Lists and Life Studies
I am not the most alert birder in the world. We used to live about an hour south of Houston, in Sugar Land, and now we live an hour and a half to the north. I have seen many new birds here that I never saw in my life before, but when birds that were familiar to me there turn up here, I have failed to recognize them. (And not like seeing someone in the grocery store, and knowing I know them but not remembering from where, more like being pretty sure I have never seen them before.)
One of the birds that was new to me here was the Pine Warbler. A guidebook description mentioned that they were often seen with Eastern Bluebirds, and that helped me make the ID.
But then, it took me a few years to realize that not every small yellow bird around here is a Pine Warbler.
Only one of these birds is actually a Pine Warbler. The other three, with the strong black and white bars on their wings, are American Goldfinches in winter plumage. I knew them by sight when I lived in Sugar Land, but here, it took me a few years to even notice them and realize they were different.
It’s easy to get clear pictures of the birds when they come in for birdseed, but when they are in the woods, it’s hard to get a good shot. Periodically I would get pictures of “Pine Warblers” that just didn’t look right – instead of standing up nice and straight, they would be bending and stretching in a way I never saw at the feeder. They looked sleeker than usual. Every year I would just file those pictures in my “mystery bird” folder.
Finally I got one picture that revealed their identity as Yellow-rumped Warblers–
— again, a bird I had seen often south of Houston. There, I used to see them flitting around right in front of me, at water’s edge at Brazos Bend State Park — here, they stay up in the trees and take off when I am a tenth of a mile from them. I should have taken more pictures at Brazos Bend. They just never seem to come out from behind the branches here. (For really nice pictures of them, you can see this post from Victor Rakmil. And like Victor and some of his commenters, I think these birds deserve a much nicer name than Yellow-rumped. If it was up to me, I would call them Sun and Shadow Warblers.)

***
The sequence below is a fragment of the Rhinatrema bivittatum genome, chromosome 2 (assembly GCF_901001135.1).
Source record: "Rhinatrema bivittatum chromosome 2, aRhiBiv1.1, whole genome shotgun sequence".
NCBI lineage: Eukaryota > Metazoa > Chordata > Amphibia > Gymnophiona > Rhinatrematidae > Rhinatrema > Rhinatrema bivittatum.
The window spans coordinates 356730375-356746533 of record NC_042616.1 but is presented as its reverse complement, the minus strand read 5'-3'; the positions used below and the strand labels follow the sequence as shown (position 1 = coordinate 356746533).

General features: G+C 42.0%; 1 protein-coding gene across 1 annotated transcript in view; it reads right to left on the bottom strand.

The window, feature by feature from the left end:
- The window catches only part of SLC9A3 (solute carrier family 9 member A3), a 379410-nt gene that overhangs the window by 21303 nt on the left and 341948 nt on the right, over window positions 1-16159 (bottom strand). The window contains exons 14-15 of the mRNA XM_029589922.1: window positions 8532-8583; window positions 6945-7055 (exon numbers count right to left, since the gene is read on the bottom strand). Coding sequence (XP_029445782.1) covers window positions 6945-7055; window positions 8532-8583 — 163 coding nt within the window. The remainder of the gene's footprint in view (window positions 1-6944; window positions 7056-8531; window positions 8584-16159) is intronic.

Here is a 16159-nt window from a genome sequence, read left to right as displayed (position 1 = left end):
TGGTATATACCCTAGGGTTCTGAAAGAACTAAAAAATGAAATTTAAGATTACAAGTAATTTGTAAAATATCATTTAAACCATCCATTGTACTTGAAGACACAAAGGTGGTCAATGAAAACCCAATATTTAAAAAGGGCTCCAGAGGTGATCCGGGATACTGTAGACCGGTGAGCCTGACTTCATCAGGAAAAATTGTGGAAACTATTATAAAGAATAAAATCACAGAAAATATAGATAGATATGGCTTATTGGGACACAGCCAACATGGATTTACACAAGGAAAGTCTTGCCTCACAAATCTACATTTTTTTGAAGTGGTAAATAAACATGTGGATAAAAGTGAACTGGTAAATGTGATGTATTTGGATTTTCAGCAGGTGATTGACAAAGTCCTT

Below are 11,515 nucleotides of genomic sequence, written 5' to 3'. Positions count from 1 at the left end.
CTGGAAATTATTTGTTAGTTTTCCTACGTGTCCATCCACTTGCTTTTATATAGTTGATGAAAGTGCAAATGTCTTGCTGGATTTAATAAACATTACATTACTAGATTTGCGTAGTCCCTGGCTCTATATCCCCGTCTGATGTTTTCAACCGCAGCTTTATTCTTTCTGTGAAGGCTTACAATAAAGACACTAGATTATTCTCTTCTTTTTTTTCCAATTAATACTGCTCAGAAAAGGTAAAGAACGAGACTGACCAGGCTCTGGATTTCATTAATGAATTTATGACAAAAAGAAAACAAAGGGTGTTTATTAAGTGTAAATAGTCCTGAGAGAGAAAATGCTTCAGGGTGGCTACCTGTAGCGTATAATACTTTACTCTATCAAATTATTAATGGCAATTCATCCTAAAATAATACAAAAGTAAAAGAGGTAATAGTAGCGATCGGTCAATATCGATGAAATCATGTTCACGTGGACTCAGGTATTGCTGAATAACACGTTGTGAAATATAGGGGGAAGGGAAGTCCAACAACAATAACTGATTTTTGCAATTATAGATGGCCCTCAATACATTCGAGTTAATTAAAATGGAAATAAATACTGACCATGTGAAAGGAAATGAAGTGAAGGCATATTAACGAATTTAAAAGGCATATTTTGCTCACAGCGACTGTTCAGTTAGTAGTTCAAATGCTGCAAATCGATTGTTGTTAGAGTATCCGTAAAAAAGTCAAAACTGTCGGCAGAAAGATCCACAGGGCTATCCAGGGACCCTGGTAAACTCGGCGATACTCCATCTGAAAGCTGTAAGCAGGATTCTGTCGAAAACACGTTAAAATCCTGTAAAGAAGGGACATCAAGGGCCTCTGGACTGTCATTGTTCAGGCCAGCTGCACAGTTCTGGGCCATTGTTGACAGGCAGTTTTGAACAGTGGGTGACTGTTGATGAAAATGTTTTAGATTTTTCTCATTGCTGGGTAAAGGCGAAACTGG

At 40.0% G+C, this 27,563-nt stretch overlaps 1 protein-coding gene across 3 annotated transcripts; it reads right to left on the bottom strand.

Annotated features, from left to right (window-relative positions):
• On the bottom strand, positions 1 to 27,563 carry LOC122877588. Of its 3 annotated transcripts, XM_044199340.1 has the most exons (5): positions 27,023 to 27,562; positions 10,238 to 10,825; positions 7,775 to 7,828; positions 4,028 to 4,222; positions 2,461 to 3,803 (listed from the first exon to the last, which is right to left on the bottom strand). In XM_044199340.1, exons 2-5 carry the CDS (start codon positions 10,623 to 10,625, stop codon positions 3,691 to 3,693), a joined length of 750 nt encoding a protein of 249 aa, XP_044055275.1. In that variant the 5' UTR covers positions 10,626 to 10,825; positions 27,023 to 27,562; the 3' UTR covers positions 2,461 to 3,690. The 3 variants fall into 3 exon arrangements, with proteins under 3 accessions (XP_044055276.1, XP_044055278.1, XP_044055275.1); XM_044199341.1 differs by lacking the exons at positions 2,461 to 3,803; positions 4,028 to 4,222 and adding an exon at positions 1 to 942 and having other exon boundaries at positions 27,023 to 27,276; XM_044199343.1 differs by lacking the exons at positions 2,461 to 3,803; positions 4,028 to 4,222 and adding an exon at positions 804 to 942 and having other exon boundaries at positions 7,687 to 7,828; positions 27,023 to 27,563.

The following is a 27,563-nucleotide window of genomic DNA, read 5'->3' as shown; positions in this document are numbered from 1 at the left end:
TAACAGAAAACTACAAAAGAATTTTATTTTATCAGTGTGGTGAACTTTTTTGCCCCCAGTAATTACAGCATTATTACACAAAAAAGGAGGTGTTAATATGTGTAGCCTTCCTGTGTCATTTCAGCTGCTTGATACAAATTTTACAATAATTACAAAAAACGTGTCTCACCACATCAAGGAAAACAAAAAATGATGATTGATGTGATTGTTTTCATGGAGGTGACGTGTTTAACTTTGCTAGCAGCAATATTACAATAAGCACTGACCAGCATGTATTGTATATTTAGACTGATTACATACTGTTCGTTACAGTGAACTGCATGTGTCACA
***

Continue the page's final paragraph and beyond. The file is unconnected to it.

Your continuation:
I thought about these identification issues as I was reading Scott Weidensaul’s book Of A Feather: A Brief History of American Birding. Looking at where birding is going, he asks, how many birders are there? It depends on how you identify “birder.”
Surveys routinely show it as one of the fastest-growing outdoor activities, and depending on who’s counting, the number of birders has been pegged as high as 67.8 million Americans — which is almost certainly bogus, give that such surveys count as a birder anyone who tosses sunflower seeds for the juncos. The U. S. Fish and Wildlife Service, which also takes a liberal definition of “birder,” put the number at 46 million, with 24 million making trips away from home to watch wild birds.
If you look at just those who can identify more than twenty species of birds, however — itself a pretty generous definition of a birder — that figure drops to just 6 million, and those able to ID one hundred species number a few hundred thousand at best. (pp. 296, 297)
Measuring myself against this standard, my first thought was that of course I could identify 100 species. It took me a long time to learn the birds here but now I can ID most of them automatically. But I realized I can only identify my “homebirds,” and sometimes not even those.
Weidensaul’s point here is not to judge who should or should not call themselves a birder; he is trying to determine a baseline, from which to expand both the breadth of participation and the depth of knowledge among birders. But for me it was an interesting way of assessing my current level of birding knowledge.
Weidensaul talks about two schools of birding – the “lister” who is more interested in just checking off species, and the “ornithologist” who studies birds in greater depth. For myself, basic ID has to come first. I have to know what is on the list before I can study its life.
I don’t mind being a bit slow at picking up the nuances of birding. An easy identification OR the sudden correction of a previous mistake gives me the same happy feeling of things clicking into place.